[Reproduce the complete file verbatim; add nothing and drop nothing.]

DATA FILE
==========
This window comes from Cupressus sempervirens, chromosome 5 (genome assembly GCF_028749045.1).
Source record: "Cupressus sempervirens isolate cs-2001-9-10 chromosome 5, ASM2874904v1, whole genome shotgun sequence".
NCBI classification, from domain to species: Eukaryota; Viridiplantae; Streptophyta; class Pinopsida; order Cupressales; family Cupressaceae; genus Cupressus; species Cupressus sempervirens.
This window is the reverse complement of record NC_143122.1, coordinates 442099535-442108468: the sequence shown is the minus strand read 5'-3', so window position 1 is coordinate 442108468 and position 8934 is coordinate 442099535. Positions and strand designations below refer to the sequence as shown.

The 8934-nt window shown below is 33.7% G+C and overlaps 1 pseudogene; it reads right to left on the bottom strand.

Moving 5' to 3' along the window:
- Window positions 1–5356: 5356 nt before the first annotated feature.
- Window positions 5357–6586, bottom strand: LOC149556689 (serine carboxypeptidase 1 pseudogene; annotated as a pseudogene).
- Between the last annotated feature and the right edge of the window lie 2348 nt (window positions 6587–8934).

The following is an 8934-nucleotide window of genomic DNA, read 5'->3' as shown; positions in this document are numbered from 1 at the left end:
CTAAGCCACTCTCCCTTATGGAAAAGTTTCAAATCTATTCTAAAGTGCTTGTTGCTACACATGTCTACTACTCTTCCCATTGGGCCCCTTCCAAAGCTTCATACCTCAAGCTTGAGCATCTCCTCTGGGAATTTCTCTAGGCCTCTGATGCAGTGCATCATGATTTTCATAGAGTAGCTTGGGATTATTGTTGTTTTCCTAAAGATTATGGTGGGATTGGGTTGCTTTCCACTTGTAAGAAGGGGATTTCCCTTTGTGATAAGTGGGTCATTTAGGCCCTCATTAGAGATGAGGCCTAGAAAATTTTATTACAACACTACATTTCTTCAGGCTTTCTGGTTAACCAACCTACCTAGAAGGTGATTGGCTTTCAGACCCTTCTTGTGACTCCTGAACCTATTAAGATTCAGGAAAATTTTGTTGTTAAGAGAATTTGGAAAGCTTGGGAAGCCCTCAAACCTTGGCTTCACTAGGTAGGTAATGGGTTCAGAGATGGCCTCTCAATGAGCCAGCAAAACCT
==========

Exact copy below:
This window comes from Cupressus sempervirens, chromosome 5 (genome assembly GCF_028749045.1).
Source record: "Cupressus sempervirens isolate cs-2001-9-10 chromosome 5, ASM2874904v1, whole genome shotgun sequence".
NCBI classification, from domain to species: Eukaryota; Viridiplantae; Streptophyta; class Pinopsida; order Cupressales; family Cupressaceae; genus Cupressus; species Cupressus sempervirens.
This window is the reverse complement of record NC_143122.1, coordinates 442099535-442108468: the sequence shown is the minus strand read 5'-3', so window position 1 is coordinate 442108468 and position 8934 is coordinate 442099535. Positions and strand designations below refer to the sequence as shown.

The 8934-nt window shown below is 33.7% G+C and overlaps 1 pseudogene; it reads right to left on the bottom strand.

Moving 5' to 3' along the window:
- Window positions 1–5356: 5356 nt before the first annotated feature.
- Window positions 5357–6586, bottom strand: LOC149556689 (serine carboxypeptidase 1 pseudogene; annotated as a pseudogene).
- Between the last annotated feature and the right edge of the window lie 2348 nt (window positions 6587–8934).

The following is an 8934-nucleotide window of genomic DNA, read 5'->3' as shown; positions in this document are numbered from 1 at the left end:
CTAAGCCACTCTCCCTTATGGAAAAGTTTCAAATCTATTCTAAAGTGCTTGTTGCTACACATGTCTACTACTCTTCCCATTGGGCCCCTTCCAAAGCTTCATACCTCAAGCTTGAGCATCTCCTCTGGGAATTTCTCTAGGCCTCTGATGCAGTGCATCATGATTTTCATAGAGTAGCTTGGGATTATTGTTGTTTTCCTAAAGATTATGGTGGGATTGGGTTGCTTTCCACTTGTAAGAAGGGGATTTCCCTTTGTGATAAGTGGGTCATTTAGGCCCTCATTAGAGATGAGGCCTAGAAAATTTTATTACAACACTACATTTCTTCAGGCTTTCTGGTTAACCAACCTACCTAGAAGGTGATTGGCTTTCAGACCCTTCTTGTGACTCCTGAACCTATTAAGATTCAGGAAAATTTTGTTGTTAAGAGAATTTGGAAAGCTTGGGAAGCCCTCAAACCTTGGCTTCACTAGGTAGGTAATGGGTTCAGAGATGGCCTCTCAATGAGCCAGCAAAACCT